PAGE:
Louise Goffin Recalls A Close Encounter With Aretha Franklin

Louise Goffin Recalls A Close Encounter With Aretha Franklin

Aretha Franklin’s name in popular culture has come to mean more to us than just the voice behind so many of the best records of the twentieth century. Aretha grounded us in what mattered: love, community, civil rights, belief in a spiritual intelligence that united us – be it Jesus or a notion of freedom for all.

What’s not in dispute is that she was the best singer ever to grace popular records. Any singer who ever got near a microphone wanted to project even a drop of her super power. She had everything in her voice a singer could dream of, and she was a soulful piano player who could accompany herself and lead a band.

One day when my father Gerry Goffin was walking in New York City, record mogul Jerry Wexler was in a taxi and saw my father on the street and yelled out, “Gerry! I got a title for you! ‘Natural Woman’!”

My father went home and he and my mom, Carole King, wrote “(You Make Me Feel Like a) Natural Woman.”

My mom wrote the music and melody and my dad wrote the lyrics. Those lyrics that mined deep and true insight into the feelings of a woman. A real woman. A church-going Black Woman. A tell-it-like-it-is, no bullshit, authentic soul mama who wouldn’t love just anyone, and was singing to someone who gave her reason to believe in love and in herself again. Aretha sang about how she used to feel “so uninspired” and when she knew she “had to face another day,” she said, “Lord, it made me feel so tired.” My father wrote those lines and started verse two with, “When my soul was in the lost and found, you came along to claim it.”

We believed her when she said up until that point “life was so unkind.” It’s a love letter of gratitude to someone who raises you up. I’m certain my father was writing it to my mom, and those words could be sung in churches as a song of praise. But Aretha made this one of the most iconic female songs of all time.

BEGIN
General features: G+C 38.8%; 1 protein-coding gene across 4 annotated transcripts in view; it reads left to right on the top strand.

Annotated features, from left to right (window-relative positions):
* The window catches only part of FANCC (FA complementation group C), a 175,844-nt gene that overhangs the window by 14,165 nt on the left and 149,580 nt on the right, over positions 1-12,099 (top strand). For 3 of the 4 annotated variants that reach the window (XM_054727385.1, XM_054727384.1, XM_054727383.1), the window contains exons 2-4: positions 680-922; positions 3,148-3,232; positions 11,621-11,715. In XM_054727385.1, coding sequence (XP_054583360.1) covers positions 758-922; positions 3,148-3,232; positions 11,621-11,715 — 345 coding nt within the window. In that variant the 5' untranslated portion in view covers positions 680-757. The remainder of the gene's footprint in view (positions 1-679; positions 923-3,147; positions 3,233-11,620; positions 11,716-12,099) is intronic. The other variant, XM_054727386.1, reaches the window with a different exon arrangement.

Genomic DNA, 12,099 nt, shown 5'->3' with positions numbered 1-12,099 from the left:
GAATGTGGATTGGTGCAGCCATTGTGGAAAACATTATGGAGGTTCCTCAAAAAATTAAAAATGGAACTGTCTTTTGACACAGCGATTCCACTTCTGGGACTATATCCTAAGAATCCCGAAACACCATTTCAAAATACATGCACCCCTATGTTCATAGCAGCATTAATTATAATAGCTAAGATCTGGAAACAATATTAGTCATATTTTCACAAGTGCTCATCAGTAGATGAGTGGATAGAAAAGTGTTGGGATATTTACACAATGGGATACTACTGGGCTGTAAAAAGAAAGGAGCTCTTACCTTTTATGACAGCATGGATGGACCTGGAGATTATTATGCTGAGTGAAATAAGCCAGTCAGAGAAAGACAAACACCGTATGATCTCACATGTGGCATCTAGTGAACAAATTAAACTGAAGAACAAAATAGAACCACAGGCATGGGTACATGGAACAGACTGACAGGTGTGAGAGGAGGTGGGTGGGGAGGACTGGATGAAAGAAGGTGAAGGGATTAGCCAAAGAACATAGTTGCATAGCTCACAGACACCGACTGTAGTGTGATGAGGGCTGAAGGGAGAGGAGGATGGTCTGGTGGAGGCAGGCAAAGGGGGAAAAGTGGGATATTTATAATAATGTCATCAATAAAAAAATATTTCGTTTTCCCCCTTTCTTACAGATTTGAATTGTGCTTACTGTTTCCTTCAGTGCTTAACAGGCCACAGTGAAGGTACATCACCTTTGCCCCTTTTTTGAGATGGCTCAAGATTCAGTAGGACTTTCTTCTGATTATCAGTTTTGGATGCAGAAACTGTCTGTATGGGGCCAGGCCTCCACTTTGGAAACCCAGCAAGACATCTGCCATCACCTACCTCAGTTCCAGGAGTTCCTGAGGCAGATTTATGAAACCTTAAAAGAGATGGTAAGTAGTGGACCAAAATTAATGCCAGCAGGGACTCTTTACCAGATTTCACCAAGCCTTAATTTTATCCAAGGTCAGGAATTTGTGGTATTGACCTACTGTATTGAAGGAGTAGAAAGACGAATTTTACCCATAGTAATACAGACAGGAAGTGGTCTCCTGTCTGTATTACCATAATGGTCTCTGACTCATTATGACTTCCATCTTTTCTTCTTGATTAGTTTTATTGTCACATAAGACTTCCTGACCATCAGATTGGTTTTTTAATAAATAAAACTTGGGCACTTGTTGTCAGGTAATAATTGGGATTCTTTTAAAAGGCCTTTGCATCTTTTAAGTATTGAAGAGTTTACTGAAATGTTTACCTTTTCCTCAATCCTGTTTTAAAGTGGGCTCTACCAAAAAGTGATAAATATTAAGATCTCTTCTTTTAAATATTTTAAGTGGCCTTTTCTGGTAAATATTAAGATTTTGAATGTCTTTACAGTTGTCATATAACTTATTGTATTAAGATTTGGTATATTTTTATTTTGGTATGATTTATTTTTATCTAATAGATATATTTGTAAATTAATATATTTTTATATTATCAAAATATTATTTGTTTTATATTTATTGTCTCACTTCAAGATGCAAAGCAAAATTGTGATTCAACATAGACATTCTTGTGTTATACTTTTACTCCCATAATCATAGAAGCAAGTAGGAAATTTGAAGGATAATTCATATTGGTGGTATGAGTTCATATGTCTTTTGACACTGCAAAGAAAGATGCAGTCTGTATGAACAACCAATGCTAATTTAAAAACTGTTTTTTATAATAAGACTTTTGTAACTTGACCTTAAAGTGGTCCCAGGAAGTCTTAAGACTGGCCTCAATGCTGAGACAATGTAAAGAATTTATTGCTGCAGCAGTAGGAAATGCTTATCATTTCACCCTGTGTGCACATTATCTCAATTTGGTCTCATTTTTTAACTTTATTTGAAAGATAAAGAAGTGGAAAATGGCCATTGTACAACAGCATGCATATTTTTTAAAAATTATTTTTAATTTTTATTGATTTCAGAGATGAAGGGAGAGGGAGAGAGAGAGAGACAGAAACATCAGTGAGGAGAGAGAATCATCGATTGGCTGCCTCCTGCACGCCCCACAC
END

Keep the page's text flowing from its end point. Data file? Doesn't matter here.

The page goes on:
In 2015, my mom invited her whole family to the White House to witness her receiving her the esteemed Kennedy Center Honor, alongside George Lucas, Rita Moreno, Seiji Ozawa, and Cicely Tyson. My mother’s generosity is one of her hallmarks. For her, it’s always been family first. I got to pose in a group photo with my arm around President Obama’s waist.


My phone is full of behind-the-scenes moments, too many to count. I was raised right by both my parents: I’d rather be respected by those I respect than dare to squander a celebrity’s trust by asking to take a selfie with them.

Saturday, December, 5, 2015, the night before the filming of the famous broadcast, there was a dinner with a black tie dress code in the White House State dining room, where honorees were to receive their Kennedy Honor Medallions. James Taylor made the presentation to my mother. The performers for the following night were still supposed to be a surprise, but James Taylor was most definitely in the House. We were all seated and into our dessert when another cat was let out of the bag. Aretha nonchalantly walked across the room with little fanfare, wearing that coat, which in time earned the worldwide hashtag #coatdrop after her performance the following night.

My mom saw her walk in and ran to tell us, “Aretha is here!” Flanked with family around her, we went over to the table where Aretha and Clive Davis were seated. We couldn’t help but wonder, “What surprises are the Kennedy Center Honors cooking up with Aretha?”

Sunday, December 6, 2015, I was seated in the front row of the performance. When Aretha sat down at the piano, I saw my childhood cat blown up bigger than life behind her. Who knew when I was growing up that my cat — who had a name my sister and I couldn’t pronounce as kids (our dad named him “Telemachus,” a literary character from the epic Greek poem known as The Iliad) — would be made so famous, first by the cover of Tapestry, and now as the backdrop to the Queen of Soul’s performance of “Natural Woman.”